You don’t have to look far to find research that reinforces the benefits of exercising. And the health benefits aren’t just about your muscular strength. More and more studies have cited the positive impact exercise has on our mental and emotional health as well. This is particularly important for seniors living with the worry of heart disease, because just a little bit of exercise can ease anxiety and depression while increasing your relaxation and creating an overall sense of well-being.
Exercise and Heart Disease
There are about 600 muscles in the human body, but arguably your heart is the most important muscle. Getting regular exercise when you have heart disease is important because it helps strengthen your heart muscle and manage blood pressure and cholesterol levels. There are three main types of exercise that are beneficial for seniors with heart disease: flexibility, cardiovascular (or aerobic exercise), and strength. We’ll talk about each in a moment, but first let’s cover a few basic rules for safe exercise for seniors.
1. Start Slowly
Don’t try to do too much at once, particularly when just getting started.
2. Warm Up
Always do several minutes of stretching to warm up your muscles and heart before getting into your activity.
3. Take Breaks and Cool Down
If you get tired, take a break. If you feel any heart symptoms, stop. And make sure you take the time to cool down after you exercise.
3 Types of Exercises for Seniors with Heart Disease
1. Flexibility Exercises
This type of exercise helps you maintain and bolster your balance, loosen your joints and expand your range of motion. Examples include yoga, Tai Chi and meditation.
Yoga is probably the best-known exercise for seniors. It’s a gentle, low-key way to lengthen your muscles and make them more flexible over time. It also has the benefit of slowing down your thoughts, which helps lower blood pressure.
3. Tai Chi
Like yoga, Tai Chi is a slow-paced exercise for seniors. Its graceful, gentle movements can get your heart rate up while also relaxing your mind, which may be why it’s often referred to as meditation in motion.
Which brings us to meditation. More and more, we’re discovering that what’s good for the mind also tends to be good for the heart. In fact, meditation may play a role in reducing your risk of heart disease, according to the Journal of the American Heart Association.
Cardiovascular / Aerobic Exercises
Aerobic exercise uses your heart and lungs for a long period of time. It can strengthen your heart muscle and improve your circulation.
Start with short walks, maybe just down the hall to visit a neighbor or to the mailbox. Slowly work your way up to walking 30 minutes a day. An added benefit of walking for seniors is that it’s a great exercise to do with friends.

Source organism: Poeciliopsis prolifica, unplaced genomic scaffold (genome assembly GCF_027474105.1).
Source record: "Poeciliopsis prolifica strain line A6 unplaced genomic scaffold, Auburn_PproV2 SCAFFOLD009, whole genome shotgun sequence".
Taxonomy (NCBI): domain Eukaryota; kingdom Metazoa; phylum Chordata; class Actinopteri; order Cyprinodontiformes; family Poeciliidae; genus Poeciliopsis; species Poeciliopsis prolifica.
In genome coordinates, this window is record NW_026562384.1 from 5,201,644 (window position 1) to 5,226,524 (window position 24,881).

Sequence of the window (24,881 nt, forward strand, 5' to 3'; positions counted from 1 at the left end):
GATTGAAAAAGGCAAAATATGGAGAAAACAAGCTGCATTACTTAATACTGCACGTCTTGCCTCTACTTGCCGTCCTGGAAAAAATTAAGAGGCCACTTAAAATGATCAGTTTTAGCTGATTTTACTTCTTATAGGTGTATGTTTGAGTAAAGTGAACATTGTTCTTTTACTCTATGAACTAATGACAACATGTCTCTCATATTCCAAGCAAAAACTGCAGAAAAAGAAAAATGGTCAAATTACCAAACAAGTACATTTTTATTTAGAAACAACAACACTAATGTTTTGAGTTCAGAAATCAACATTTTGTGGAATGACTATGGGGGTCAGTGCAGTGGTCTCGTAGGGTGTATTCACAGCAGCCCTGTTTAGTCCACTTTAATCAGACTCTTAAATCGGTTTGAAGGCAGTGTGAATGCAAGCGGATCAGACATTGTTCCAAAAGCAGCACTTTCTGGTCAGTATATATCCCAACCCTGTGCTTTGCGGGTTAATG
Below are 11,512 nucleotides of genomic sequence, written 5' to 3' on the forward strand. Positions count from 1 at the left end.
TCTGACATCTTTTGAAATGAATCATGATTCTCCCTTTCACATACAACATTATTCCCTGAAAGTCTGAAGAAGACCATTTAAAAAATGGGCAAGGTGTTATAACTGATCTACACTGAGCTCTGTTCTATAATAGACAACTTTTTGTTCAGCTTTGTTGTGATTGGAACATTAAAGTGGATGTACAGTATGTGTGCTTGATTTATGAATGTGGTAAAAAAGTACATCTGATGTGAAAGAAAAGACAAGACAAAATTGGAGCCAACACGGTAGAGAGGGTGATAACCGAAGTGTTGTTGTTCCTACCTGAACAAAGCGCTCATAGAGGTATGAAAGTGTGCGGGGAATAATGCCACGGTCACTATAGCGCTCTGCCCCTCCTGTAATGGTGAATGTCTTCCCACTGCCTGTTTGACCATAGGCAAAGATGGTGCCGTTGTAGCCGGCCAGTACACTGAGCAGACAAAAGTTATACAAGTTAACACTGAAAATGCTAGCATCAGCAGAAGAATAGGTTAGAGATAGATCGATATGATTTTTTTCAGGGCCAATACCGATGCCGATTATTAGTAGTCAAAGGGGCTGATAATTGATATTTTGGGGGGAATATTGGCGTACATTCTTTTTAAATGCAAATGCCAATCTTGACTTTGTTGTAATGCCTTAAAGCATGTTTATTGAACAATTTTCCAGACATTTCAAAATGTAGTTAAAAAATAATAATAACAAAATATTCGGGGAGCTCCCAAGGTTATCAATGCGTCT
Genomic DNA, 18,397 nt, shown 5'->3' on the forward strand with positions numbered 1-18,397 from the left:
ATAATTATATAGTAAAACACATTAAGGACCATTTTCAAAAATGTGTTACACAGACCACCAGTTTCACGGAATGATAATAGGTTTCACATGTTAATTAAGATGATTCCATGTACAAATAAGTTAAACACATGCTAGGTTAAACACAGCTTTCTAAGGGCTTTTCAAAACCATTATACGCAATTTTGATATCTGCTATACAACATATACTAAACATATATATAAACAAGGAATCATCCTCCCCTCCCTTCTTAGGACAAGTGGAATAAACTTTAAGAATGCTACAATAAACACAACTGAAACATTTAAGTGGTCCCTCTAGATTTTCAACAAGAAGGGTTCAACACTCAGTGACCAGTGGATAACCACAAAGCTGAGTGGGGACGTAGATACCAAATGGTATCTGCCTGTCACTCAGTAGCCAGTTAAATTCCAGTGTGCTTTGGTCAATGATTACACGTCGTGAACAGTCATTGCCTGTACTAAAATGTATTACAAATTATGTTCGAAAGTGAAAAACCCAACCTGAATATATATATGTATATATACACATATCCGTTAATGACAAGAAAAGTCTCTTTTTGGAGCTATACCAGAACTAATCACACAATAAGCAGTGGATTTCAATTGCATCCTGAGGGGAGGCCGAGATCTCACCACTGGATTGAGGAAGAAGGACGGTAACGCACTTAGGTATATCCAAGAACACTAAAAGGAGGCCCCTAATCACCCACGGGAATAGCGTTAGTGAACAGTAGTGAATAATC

Swimming is another smart aerobic exercise for seniors, particularly if you live in a senior living community. Many communities have heated pools and swimming/water aerobics classes that are perfect for seniors with heart disease.
Not all exercise needs to be “exercise.” Just moving around is good for your heart. If you’re a gardener, great news! This is another wonderful way to maintain your heart health while enjoying something you already do anyway.
There are many, many strength exercise options. If you live in a senior living community, chances are you have access to a gym and maybe even professional trainers ready to assist you. For the purposes of this list, however, let’s focus on a few chair exercises you can do in your own home on your own time.
Chair Exercise #1: Armchair Pushup
Sit in a sturdy chair with armrests, place your feet flat on the floor, and push your bottom off the seat while engaging your core, then slowly lower yourself back down.
Try doing 8 or 10 of these pushups at a time.
Chair Exercise #2: Seated Shoulder Press
Sit in a chair with a strong, sturdy back with your hips as far back as possible. Using a pair of low-weight dumbbells, spread your elbows and engage your core. Then extend your arms up, reaching above your head until fully extended, then slowly bring them back down.
Chair Exercise #3: Extended Leg Raises
Sit at the edge of your chair, but not too far forward that you feel you might fall over. Keep your back straight and your core engaged as you grab the seat of your chair for stability. Lift one leg as high as you can, then lower it slowly and repeat with the other leg.
Finding a Healthy Community
At Peace Village, we offer an enriching lifestyle with plenty of amenities, activities, and programs to help seniors stay active and healthy. If you’re interested in how we can help you maintain or improve your physical health, please contact us today.